Glaxo Smith Kline have rolled out some of the most effective and controversial advertising campaigns for Corsodyl mouthwash, the theme being: bleeding gums are dangerous – don’t ignore them.
It’s of course alarming to see a young woman returning home after a night out, and removing her dress, breast-lifting pads, hair extensions, false eyelashes – and a dental plate.
There’s also the advert about the woman who applies mascara and her eye bleeds – the narrator asks if you would ignore that?
Finally, there’s the advert about the beautiful woman getting ready to go out and then when she brushes her teeth she spits blood.
The narrator advises that bleeding gums are one of the first signs of gum disease, which is a leading cause of tooth loss.
It’s true that bleeding gums can be a sign of gum disease, and that the first sign of gum disease may be blood on your toothbrush when you clean your teeth.
Your gums may also bleed when you are eating, leaving a bad taste in your mouth. Your breath may become unpleasant, which could be a sign of a form of gum disease – gingivitis (swollen gums).
As gingivitis gets worse, tiny pockets of infection form at the ‘point of attachment’ (where your gums meet your teeth). Your gums will probably not be sore.
Over time, the infection breaks down the gum tissue that attaches to the teeth. This is called ‘attachment loss.’ At this point, you will notice swelling, bleeding or colour changes in your gums.
If this is not treated, the teeth may eventually fall out. In fact, more teeth are lost through periodontal disease than through tooth decay.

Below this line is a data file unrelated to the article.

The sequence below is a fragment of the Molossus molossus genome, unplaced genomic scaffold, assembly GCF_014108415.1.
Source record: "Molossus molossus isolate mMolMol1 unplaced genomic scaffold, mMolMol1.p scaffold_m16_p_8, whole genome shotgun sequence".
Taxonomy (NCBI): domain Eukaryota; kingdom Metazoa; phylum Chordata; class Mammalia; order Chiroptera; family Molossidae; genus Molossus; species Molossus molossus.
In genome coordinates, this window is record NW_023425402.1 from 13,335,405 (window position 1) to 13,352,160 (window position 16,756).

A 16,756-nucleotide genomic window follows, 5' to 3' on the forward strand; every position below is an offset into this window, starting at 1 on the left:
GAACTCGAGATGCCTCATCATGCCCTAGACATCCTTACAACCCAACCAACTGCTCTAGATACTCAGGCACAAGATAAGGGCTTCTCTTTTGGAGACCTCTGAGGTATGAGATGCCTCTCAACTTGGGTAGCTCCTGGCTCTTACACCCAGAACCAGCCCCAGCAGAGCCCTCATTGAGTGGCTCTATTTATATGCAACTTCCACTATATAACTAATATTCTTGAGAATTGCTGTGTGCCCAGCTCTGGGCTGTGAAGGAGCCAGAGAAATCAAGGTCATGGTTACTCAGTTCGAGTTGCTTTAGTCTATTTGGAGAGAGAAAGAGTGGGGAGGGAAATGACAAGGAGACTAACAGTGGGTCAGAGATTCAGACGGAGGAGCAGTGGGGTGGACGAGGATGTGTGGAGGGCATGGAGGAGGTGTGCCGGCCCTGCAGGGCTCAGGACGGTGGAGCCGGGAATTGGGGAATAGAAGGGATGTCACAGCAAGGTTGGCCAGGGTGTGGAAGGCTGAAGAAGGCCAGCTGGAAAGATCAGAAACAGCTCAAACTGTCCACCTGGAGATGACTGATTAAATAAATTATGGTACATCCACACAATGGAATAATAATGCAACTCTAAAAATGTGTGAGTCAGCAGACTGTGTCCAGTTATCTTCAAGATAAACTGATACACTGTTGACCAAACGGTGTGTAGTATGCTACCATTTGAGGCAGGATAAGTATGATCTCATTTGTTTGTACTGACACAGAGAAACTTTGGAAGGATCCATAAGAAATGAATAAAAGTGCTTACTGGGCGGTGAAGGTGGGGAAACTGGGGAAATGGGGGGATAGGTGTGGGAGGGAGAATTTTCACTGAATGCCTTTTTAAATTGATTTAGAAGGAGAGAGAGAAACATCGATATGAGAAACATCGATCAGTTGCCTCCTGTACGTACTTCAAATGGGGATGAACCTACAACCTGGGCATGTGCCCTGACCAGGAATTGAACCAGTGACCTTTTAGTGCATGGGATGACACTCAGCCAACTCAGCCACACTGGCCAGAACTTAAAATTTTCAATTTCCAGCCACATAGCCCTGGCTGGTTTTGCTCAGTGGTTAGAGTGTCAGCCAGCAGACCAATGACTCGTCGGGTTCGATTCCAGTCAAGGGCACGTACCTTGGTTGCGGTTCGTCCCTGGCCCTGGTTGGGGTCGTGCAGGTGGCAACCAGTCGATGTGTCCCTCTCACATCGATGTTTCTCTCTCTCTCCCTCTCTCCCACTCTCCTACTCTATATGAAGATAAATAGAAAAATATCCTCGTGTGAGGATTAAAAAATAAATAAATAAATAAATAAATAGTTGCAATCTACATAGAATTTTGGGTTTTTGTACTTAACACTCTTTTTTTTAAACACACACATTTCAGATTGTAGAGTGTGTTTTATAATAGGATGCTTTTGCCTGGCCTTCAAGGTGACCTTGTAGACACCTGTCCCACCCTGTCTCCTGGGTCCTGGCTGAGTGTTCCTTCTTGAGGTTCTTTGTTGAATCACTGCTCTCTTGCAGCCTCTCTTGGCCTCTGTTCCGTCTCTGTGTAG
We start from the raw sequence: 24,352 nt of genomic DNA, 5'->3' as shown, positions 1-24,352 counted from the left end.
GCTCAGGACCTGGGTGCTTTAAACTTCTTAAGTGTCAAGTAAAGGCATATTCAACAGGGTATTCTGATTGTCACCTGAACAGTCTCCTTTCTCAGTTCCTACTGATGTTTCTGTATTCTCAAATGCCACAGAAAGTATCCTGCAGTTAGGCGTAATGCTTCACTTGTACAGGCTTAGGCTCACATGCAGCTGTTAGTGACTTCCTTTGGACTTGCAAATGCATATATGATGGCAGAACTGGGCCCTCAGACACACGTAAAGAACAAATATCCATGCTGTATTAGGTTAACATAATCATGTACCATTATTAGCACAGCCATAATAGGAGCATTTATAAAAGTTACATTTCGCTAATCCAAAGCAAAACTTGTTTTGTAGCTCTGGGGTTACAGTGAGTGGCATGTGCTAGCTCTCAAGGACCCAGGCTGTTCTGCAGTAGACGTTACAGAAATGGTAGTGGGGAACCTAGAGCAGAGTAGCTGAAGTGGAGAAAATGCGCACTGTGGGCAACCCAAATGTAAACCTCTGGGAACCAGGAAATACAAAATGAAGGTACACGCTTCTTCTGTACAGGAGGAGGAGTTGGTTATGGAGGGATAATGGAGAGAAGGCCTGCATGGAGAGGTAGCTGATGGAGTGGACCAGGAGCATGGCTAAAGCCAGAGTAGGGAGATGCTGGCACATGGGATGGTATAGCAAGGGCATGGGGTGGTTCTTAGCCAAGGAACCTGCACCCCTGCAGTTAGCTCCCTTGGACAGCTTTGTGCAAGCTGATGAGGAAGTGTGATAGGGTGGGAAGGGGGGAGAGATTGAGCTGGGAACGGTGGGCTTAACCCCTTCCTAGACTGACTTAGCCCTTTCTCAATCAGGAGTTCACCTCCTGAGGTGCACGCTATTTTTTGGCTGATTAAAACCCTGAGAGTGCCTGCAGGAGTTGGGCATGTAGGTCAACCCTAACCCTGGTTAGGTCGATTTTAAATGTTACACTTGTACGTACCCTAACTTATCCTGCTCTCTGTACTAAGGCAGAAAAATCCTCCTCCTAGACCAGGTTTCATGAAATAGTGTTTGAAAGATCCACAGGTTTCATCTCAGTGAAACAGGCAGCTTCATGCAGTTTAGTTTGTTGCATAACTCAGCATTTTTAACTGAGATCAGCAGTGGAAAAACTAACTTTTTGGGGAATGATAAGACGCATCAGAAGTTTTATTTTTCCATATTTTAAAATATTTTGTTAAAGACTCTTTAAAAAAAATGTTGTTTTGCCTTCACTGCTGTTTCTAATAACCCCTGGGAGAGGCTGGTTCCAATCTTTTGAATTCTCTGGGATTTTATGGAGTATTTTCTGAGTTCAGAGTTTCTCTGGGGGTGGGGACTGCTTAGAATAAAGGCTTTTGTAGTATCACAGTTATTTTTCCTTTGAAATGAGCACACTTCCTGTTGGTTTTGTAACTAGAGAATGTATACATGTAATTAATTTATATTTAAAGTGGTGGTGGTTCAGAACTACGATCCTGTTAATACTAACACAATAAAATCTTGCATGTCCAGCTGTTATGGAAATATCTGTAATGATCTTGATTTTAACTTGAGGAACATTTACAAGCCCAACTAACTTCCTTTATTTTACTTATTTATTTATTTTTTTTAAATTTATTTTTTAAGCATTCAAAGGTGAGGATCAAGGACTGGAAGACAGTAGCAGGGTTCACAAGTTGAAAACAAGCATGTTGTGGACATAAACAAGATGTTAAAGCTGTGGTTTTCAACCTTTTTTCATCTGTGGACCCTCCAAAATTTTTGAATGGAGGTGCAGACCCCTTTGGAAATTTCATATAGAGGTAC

Symptoms of periodontitis include:
- Receding gums
- Visible pockets of inflammation along the gum line
- Gum pain
- Unusual sensitivity to temperature changes
Every time you have a dental exam, we look for signs of gum disease.
We may use a dental tool called a ‘periodontal probe’ to measure where your gums attach to your teeth. Healthy gums attach to teeth just below the edge of the gum. If your gums attach to your teeth below this point, it is a sign of gum disease.
If you have gum disease, getting rid of plaque and tartar gives your gums a chance to get better. That’s why in the early stages of gum disease, the best treatment is:
- For your hygienist to remove built-up tartar
- Brushing twice a day to remove plaque
- Flossing once a day to remove plaque
The good news is gum disease can almost always be prevented. If it starts, it can be treated and can even be turned reversed in its early stages.
If gum disease is not treated, you can have gums that are always sore, red and puffy, get a painful infection (called an abscess) in the area between your teeth and gums, or lose your teeth.
Without enough gum tissue and bone to hold your teeth in place, they can become loose and fall out. Nobody wants to have these things happen. With regular care, they won’t.
It is important that you see your dentist regularly so that the ‘point of attachment’ or ‘pocket sizes’ can be measured and compared at subsequent appointments.
This is the best way to watch for changes in gum health and protect you from tooth loss.
Finally, the answer is not to self medicate with Corsodyl. Whilst Corsodyl does help with active gum disease – it can cause staining if wrongly used. Your dentist can advise you on its use.